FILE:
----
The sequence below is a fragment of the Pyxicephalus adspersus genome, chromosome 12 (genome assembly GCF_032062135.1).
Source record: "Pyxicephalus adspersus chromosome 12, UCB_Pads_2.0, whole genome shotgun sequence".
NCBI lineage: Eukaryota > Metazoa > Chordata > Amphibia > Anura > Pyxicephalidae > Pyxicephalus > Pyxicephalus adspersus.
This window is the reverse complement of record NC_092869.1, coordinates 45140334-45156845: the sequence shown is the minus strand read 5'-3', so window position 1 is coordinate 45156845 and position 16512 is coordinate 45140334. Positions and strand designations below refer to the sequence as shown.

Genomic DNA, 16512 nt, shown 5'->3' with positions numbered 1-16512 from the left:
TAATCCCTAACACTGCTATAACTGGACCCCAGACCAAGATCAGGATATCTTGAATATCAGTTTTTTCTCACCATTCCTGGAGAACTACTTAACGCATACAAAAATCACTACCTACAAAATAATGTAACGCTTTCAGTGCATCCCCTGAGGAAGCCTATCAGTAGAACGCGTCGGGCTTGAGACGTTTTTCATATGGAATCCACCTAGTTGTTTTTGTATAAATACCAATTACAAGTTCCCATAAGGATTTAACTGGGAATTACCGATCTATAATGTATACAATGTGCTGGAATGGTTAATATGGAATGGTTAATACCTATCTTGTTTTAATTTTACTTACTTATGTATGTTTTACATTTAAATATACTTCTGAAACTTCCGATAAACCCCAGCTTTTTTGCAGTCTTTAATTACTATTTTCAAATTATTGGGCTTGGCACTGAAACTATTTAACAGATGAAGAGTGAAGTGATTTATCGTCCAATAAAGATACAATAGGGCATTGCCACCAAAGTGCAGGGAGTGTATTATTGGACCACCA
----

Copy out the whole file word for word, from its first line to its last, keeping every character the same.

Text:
The sequence below is a fragment of the Pyxicephalus adspersus genome, chromosome 12 (genome assembly GCF_032062135.1).
Source record: "Pyxicephalus adspersus chromosome 12, UCB_Pads_2.0, whole genome shotgun sequence".
NCBI lineage: Eukaryota > Metazoa > Chordata > Amphibia > Anura > Pyxicephalidae > Pyxicephalus > Pyxicephalus adspersus.
This window is the reverse complement of record NC_092869.1, coordinates 45140334-45156845: the sequence shown is the minus strand read 5'-3', so window position 1 is coordinate 45156845 and position 16512 is coordinate 45140334. Positions and strand designations below refer to the sequence as shown.

Genomic DNA, 16512 nt, shown 5'->3' with positions numbered 1-16512 from the left:
TAATCCCTAACACTGCTATAACTGGACCCCAGACCAAGATCAGGATATCTTGAATATCAGTTTTTTCTCACCATTCCTGGAGAACTACTTAACGCATACAAAAATCACTACCTACAAAATAATGTAACGCTTTCAGTGCATCCCCTGAGGAAGCCTATCAGTAGAACGCGTCGGGCTTGAGACGTTTTTCATATGGAATCCACCTAGTTGTTTTTGTATAAATACCAATTACAAGTTCCCATAAGGATTTAACTGGGAATTACCGATCTATAATGTATACAATGTGCTGGAATGGTTAATATGGAATGGTTAATACCTATCTTGTTTTAATTTTACTTACTTATGTATGTTTTACATTTAAATATACTTCTGAAACTTCCGATAAACCCCAGCTTTTTTGCAGTCTTTAATTACTATTTTCAAATTATTGGGCTTGGCACTGAAACTATTTAACAGATGAAGAGTGAAGTGATTTATCGTCCAATAAAGATACAATAGGGCATTGCCACCAAAGTGCAGGGAGTGTATTATTGGACCACCA